The Skin

The skin is the largest organ of the body and as such it is vital in maintaining general health.

The skin is made up of three different layers :
- the epidermis
- the dermis
- the supporting subcutaneous layer.

The epidermis
This is the outside layer that we can see. It protects us from the external environment. The skin sheds itself of old cells and constantly renews itself. This becomes thinner in ageing skin and is also where age spots will show. Sun damage affects this layer of skin causing thinning, brown blotches and the growth of skin lesions. The epidermis is extremely thin but very efficient. It can be damaged by a variety of insults such as skin diseases particularly eczema, skin trauma, using too much soap, detergents and hot water, as well as indoor heating and low humidity in the winter months.

Soap, detergent and hot water make the skin dry by removing the skins protective lipids or oils which then becomes more porous and lets moisture escape from the skin making the skin dry. When the epidermis is normal and well moisturised it is smooth, but when it is dehydrated, it is flaky and rough.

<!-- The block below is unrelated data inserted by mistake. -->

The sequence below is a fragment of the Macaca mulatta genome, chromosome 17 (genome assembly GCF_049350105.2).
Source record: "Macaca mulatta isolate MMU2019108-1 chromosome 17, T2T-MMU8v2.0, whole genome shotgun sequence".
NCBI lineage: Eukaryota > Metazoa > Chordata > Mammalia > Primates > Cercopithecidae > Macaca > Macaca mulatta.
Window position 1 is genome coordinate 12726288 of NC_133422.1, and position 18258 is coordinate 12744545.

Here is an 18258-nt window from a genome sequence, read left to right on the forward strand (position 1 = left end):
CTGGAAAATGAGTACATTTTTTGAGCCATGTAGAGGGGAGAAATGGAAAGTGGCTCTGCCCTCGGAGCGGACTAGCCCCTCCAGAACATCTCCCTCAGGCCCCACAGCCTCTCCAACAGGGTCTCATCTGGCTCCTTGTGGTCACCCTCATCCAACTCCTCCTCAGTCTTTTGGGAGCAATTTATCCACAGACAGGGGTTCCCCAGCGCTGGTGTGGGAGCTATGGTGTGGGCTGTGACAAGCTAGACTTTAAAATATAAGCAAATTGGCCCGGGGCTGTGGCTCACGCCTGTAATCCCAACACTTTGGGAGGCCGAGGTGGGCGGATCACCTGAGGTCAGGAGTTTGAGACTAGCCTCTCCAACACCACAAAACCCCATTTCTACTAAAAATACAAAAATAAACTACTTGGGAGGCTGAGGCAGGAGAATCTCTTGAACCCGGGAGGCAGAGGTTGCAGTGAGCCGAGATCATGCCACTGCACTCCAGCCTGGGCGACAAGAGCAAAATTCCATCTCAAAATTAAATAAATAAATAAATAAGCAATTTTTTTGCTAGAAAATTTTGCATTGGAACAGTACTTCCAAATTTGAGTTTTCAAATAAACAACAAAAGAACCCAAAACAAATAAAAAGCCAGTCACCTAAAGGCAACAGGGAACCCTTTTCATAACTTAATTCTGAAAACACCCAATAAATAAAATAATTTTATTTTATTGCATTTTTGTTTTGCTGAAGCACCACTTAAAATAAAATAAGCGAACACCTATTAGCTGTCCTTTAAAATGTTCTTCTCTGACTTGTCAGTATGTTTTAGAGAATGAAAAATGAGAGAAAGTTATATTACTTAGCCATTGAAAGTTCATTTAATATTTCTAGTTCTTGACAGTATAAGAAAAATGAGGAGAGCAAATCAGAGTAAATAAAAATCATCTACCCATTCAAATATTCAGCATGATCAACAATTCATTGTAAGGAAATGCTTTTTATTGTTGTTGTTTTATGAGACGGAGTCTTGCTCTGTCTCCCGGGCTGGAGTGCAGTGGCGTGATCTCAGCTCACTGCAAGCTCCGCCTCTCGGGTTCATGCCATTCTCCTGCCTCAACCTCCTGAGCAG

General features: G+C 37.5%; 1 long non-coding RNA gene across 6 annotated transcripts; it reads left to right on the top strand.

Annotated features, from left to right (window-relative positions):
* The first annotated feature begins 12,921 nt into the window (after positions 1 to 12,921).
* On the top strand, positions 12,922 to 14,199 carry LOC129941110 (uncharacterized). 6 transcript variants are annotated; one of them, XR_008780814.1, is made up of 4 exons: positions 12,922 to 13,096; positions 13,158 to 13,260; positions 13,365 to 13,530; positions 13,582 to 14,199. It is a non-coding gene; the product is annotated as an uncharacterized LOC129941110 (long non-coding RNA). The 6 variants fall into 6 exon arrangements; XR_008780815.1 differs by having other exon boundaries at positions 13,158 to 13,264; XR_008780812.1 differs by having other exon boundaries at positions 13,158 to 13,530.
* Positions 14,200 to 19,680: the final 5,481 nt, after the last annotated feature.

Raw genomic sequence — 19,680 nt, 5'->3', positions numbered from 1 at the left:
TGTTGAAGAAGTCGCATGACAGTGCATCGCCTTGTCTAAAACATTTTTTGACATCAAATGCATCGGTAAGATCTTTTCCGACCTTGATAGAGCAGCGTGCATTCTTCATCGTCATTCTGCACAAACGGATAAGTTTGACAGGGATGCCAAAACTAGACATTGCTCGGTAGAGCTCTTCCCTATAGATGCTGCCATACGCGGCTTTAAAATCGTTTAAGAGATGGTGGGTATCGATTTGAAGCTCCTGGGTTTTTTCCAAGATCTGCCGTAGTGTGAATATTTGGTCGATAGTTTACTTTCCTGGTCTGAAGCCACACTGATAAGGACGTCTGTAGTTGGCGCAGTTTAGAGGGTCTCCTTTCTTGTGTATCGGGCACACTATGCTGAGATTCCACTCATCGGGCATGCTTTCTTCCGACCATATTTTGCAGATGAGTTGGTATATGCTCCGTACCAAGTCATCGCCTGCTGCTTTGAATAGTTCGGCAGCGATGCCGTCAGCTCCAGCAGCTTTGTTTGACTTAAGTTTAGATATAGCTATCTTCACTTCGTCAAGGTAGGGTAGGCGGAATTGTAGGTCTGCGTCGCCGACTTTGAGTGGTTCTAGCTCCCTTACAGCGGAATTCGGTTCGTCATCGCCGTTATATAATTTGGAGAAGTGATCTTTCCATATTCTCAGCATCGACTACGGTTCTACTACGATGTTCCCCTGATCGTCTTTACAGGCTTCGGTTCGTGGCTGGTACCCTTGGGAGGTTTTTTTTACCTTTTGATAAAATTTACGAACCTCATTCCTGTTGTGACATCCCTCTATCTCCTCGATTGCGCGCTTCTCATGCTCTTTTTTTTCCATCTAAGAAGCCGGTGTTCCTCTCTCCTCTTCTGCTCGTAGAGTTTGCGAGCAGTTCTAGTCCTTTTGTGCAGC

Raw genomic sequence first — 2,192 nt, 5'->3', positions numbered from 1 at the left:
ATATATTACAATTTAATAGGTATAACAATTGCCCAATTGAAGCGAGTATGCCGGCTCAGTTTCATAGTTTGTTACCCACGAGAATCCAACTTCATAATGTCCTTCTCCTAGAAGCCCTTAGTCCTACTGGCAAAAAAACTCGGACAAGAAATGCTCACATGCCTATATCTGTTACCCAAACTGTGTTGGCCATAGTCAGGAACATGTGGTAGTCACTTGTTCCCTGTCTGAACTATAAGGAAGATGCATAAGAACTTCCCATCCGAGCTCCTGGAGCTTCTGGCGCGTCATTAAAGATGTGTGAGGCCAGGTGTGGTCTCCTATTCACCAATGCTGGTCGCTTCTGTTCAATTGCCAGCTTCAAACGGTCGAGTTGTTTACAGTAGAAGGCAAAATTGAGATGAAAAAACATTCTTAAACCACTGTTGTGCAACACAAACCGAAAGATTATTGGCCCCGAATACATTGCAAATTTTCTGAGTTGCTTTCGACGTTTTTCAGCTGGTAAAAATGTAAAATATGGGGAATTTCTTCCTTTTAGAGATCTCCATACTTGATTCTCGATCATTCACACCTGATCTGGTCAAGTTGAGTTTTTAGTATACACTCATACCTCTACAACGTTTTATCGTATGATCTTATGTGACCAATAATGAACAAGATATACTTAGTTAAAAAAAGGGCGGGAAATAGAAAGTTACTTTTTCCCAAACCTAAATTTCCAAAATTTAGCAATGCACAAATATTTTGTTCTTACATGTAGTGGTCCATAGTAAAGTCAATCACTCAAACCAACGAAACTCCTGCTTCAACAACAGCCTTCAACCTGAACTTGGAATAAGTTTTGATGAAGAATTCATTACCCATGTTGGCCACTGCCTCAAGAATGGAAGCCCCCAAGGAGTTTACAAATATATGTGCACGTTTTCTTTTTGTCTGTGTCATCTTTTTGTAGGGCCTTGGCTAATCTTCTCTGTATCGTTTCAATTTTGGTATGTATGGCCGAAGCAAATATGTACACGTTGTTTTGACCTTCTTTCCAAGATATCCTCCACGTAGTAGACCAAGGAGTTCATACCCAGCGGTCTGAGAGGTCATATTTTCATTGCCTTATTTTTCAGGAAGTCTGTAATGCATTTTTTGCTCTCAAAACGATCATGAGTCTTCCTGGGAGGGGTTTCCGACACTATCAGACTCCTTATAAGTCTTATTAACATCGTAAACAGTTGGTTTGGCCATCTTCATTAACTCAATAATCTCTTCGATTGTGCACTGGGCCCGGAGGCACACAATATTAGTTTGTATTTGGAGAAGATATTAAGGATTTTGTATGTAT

The dermis
This layer contains the structural elements of the skin and this is where we find elastin (5%) and collagen (95%). The presence of these is affected by factors such as the sun and smoking. The sun will cause collagen to break down at a faster rate than is normal and also causes wrinkles. This layer also becomes thinner in ageing skin.

The hypodermis (also known as subcutaneous layer)
This layer is where the fat cells lie giving skin its plumpness, the reduction in these fat cells can contribute to sagging of the skin and wrinkles . It contains vital blood vessels for nourishing and supplying the skin and nerve cells for your sensation.